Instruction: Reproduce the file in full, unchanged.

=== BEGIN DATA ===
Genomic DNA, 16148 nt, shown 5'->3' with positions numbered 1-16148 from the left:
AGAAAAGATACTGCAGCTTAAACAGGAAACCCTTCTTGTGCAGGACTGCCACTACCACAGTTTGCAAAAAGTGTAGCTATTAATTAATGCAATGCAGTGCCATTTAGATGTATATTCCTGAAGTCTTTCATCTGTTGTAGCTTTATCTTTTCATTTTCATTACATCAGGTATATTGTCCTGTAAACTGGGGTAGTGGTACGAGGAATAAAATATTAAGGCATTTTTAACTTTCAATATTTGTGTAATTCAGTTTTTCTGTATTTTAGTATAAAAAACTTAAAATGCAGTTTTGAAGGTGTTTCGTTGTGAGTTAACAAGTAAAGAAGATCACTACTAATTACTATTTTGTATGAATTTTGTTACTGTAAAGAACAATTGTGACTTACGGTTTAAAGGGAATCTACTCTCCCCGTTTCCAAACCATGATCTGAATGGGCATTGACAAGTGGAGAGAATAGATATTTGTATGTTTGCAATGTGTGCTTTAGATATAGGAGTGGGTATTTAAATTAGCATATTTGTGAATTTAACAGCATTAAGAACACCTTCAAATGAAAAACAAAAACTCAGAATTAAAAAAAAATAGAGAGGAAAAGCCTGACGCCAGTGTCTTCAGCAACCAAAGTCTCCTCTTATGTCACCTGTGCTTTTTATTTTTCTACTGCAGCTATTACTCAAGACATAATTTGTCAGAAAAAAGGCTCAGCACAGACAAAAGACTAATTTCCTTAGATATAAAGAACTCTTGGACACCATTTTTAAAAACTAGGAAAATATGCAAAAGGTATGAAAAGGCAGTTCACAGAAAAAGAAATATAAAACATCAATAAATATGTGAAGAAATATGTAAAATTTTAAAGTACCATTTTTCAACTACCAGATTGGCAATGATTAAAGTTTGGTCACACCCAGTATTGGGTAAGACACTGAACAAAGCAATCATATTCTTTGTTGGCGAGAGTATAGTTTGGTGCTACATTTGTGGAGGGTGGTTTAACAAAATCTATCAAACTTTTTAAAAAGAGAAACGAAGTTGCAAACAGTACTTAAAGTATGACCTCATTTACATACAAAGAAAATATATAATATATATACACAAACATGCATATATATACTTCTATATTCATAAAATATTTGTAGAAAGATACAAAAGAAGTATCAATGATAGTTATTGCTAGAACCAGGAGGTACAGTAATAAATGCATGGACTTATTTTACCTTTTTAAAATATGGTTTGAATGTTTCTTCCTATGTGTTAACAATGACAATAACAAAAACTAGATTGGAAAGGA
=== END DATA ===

Genomic DNA, 16148 nt, shown 5'->3' with positions numbered 1-16148 from the left:
AGAAAAGATACTGCAGCTTAAACAGGAAACCCTTCTTGTGCAGGACTGCCACTACCACAGTTTGCAAAAAGTGTAGCTATTAATTAATGCAATGCAGTGCCATTTAGATGTATATTCCTGAAGTCTTTCATCTGTTGTAGCTTTATCTTTTCATTTTCATTACATCAGGTATATTGTCCTGTAAACTGGGGTAGTGGTACGAGGAATAAAATATTAAGGCATTTTTAACTTTCAATATTTGTGTAATTCAGTTTTTCTGTATTTTAGTATAAAAAACTTAAAATGCAGTTTTGAAGGTGTTTCGTTGTGAGTTAACAAGTAAAGAAGATCACTACTAATTACTATTTTGTATGAATTTTGTTACTGTAAAGAACAATTGTGACTTACGGTTTAAAGGGAATCTACTCTCCCCGTTTCCAAACCATGATCTGAATGGGCATTGACAAGTGGAGAGAATAGATATTTGTATGTTTGCAATGTGTGCTTTAGATATAGGAGTGGGTATTTAAATTAGCATATTTGTGAATTTAACAGCATTAAGAACACCTTCAAATGAAAAACAAAAACTCAGAATTAAAAAAAAATAGAGAGGAAAAGCCTGACGCCAGTGTCTTCAGCAACCAAAGTCTCCTCTTATGTCACCTGTGCTTTTTATTTTTCTACTGCAGCTATTACTCAAGACATAATTTGTCAGAAAAAAGGCTCAGCACAGACAAAAGACTAATTTCCTTAGATATAAAGAACTCTTGGACACCATTTTTAAAAACTAGGAAAATATGCAAAAGGTATGAAAAGGCAGTTCACAGAAAAAGAAATATAAAACATCAATAAATATGTGAAGAAATATGTAAAATTTTAAAGTACCATTTTTCAACTACCAGATTGGCAATGATTAAAGTTTGGTCACACCCAGTATTGGGTAAGACACTGAACAAAGCAATCATATTCTTTGTTGGCGAGAGTATAGTTTGGTGCTACATTTGTGGAGGGTGGTTTAACAAAATCTATCAAACTTTTTAAAAAGAGAAACGAAGTTGCAAACAGTACTTAAAGTATGACCTCATTTACATACAAAGAAAATATATAATATATATACACAAACATGCATATATATACTTCTATATTCATAAAATATTTGTAGAAAGATACAAAAGAAGTATCAATGATAGTTATTGCTAGAACCAGGAGGTACAGTAATAAATGCATGGACTTATTTTACCTTTTTAAAATATGGTTTGAATGTTTCTTCCTATGTGTTAACAATGACAATAACAAAAACTAGATTGGAAAGGA